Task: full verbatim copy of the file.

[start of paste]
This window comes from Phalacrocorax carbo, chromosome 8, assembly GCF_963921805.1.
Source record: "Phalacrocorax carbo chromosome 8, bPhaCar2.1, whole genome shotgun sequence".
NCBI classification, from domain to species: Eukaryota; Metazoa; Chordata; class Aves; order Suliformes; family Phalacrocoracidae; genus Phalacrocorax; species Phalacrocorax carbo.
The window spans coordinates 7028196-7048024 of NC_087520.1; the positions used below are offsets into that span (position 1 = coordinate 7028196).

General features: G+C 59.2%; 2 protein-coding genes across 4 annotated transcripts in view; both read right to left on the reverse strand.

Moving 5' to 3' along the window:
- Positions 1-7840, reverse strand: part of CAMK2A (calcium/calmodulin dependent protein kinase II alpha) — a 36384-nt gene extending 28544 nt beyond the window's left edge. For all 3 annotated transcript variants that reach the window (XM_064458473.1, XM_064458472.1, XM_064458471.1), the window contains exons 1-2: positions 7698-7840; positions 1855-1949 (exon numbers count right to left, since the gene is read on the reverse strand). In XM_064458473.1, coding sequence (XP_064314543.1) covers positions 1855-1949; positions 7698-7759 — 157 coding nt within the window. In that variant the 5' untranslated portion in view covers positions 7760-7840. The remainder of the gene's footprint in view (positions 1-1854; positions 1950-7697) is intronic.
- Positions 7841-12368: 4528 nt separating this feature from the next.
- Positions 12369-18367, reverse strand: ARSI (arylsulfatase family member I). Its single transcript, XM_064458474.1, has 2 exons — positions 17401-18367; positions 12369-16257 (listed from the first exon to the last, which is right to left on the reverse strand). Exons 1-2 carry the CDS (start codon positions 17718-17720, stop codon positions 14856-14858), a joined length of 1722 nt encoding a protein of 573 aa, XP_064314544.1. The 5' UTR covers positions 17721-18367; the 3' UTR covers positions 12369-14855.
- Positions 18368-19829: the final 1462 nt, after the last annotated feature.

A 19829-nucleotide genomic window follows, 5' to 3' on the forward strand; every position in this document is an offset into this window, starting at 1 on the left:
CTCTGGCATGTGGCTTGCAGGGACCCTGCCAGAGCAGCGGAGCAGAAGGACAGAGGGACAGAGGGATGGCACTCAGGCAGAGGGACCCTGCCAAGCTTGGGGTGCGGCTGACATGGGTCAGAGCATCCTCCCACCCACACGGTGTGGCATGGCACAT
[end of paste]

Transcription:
This window comes from Phalacrocorax carbo, chromosome 8, assembly GCF_963921805.1.
Source record: "Phalacrocorax carbo chromosome 8, bPhaCar2.1, whole genome shotgun sequence".
NCBI classification, from domain to species: Eukaryota; Metazoa; Chordata; class Aves; order Suliformes; family Phalacrocoracidae; genus Phalacrocorax; species Phalacrocorax carbo.
The window spans coordinates 7028196-7048024 of NC_087520.1; the positions used below are offsets into that span (position 1 = coordinate 7028196).

General features: G+C 59.2%; 2 protein-coding genes across 4 annotated transcripts in view; both read right to left on the reverse strand.

Moving 5' to 3' along the window:
- Positions 1-7840, reverse strand: part of CAMK2A (calcium/calmodulin dependent protein kinase II alpha) — a 36384-nt gene extending 28544 nt beyond the window's left edge. For all 3 annotated transcript variants that reach the window (XM_064458473.1, XM_064458472.1, XM_064458471.1), the window contains exons 1-2: positions 7698-7840; positions 1855-1949 (exon numbers count right to left, since the gene is read on the reverse strand). In XM_064458473.1, coding sequence (XP_064314543.1) covers positions 1855-1949; positions 7698-7759 — 157 coding nt within the window. In that variant the 5' untranslated portion in view covers positions 7760-7840. The remainder of the gene's footprint in view (positions 1-1854; positions 1950-7697) is intronic.
- Positions 7841-12368: 4528 nt separating this feature from the next.
- Positions 12369-18367, reverse strand: ARSI (arylsulfatase family member I). Its single transcript, XM_064458474.1, has 2 exons — positions 17401-18367; positions 12369-16257 (listed from the first exon to the last, which is right to left on the reverse strand). Exons 1-2 carry the CDS (start codon positions 17718-17720, stop codon positions 14856-14858), a joined length of 1722 nt encoding a protein of 573 aa, XP_064314544.1. The 5' UTR covers positions 17721-18367; the 3' UTR covers positions 12369-14855.
- Positions 18368-19829: the final 1462 nt, after the last annotated feature.

A 19829-nucleotide genomic window follows, 5' to 3' on the forward strand; every position in this document is an offset into this window, starting at 1 on the left:
CTCTGGCATGTGGCTTGCAGGGACCCTGCCAGAGCAGCGGAGCAGAAGGACAGAGGGACAGAGGGATGGCACTCAGGCAGAGGGACCCTGCCAAGCTTGGGGTGCGGCTGACATGGGTCAGAGCATCCTCCCACCCACACGGTGTGGCATGGCACAT